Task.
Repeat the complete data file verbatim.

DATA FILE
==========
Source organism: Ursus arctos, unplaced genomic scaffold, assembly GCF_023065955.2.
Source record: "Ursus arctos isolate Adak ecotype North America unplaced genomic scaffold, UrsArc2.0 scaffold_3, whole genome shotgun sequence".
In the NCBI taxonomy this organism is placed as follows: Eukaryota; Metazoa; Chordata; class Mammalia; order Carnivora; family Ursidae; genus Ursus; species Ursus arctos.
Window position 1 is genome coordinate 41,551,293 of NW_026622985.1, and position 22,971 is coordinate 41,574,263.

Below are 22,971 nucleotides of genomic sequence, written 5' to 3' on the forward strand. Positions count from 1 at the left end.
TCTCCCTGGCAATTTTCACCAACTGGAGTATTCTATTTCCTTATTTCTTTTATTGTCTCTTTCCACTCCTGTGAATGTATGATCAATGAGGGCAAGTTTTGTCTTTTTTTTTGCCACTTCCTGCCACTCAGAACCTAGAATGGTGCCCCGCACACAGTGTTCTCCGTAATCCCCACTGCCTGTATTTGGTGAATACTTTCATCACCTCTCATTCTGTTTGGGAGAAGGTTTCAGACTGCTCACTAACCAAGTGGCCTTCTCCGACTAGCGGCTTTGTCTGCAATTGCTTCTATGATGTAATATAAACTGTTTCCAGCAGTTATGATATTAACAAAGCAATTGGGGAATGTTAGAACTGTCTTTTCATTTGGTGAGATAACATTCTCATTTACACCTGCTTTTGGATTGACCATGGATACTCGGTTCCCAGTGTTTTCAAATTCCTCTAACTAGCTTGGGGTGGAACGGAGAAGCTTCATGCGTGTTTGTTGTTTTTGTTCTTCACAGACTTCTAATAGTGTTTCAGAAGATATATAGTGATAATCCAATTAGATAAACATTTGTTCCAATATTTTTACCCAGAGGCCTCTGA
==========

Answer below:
Source organism: Ursus arctos, unplaced genomic scaffold, assembly GCF_023065955.2.
Source record: "Ursus arctos isolate Adak ecotype North America unplaced genomic scaffold, UrsArc2.0 scaffold_3, whole genome shotgun sequence".
In the NCBI taxonomy this organism is placed as follows: Eukaryota; Metazoa; Chordata; class Mammalia; order Carnivora; family Ursidae; genus Ursus; species Ursus arctos.
Window position 1 is genome coordinate 41,551,293 of NW_026622985.1, and position 22,971 is coordinate 41,574,263.

Below are 22,971 nucleotides of genomic sequence, written 5' to 3' on the forward strand. Positions count from 1 at the left end.
TCTCCCTGGCAATTTTCACCAACTGGAGTATTCTATTTCCTTATTTCTTTTATTGTCTCTTTCCACTCCTGTGAATGTATGATCAATGAGGGCAAGTTTTGTCTTTTTTTTTGCCACTTCCTGCCACTCAGAACCTAGAATGGTGCCCCGCACACAGTGTTCTCCGTAATCCCCACTGCCTGTATTTGGTGAATACTTTCATCACCTCTCATTCTGTTTGGGAGAAGGTTTCAGACTGCTCACTAACCAAGTGGCCTTCTCCGACTAGCGGCTTTGTCTGCAATTGCTTCTATGATGTAATATAAACTGTTTCCAGCAGTTATGATATTAACAAAGCAATTGGGGAATGTTAGAACTGTCTTTTCATTTGGTGAGATAACATTCTCATTTACACCTGCTTTTGGATTGACCATGGATACTCGGTTCCCAGTGTTTTCAAATTCCTCTAACTAGCTTGGGGTGGAACGGAGAAGCTTCATGCGTGTTTGTTGTTTTTGTTCTTCACAGACTTCTAATAGTGTTTCAGAAGATATATAGTGATAATCCAATTAGATAAACATTTGTTCCAATATTTTTACCCAGAGGCCTCTGA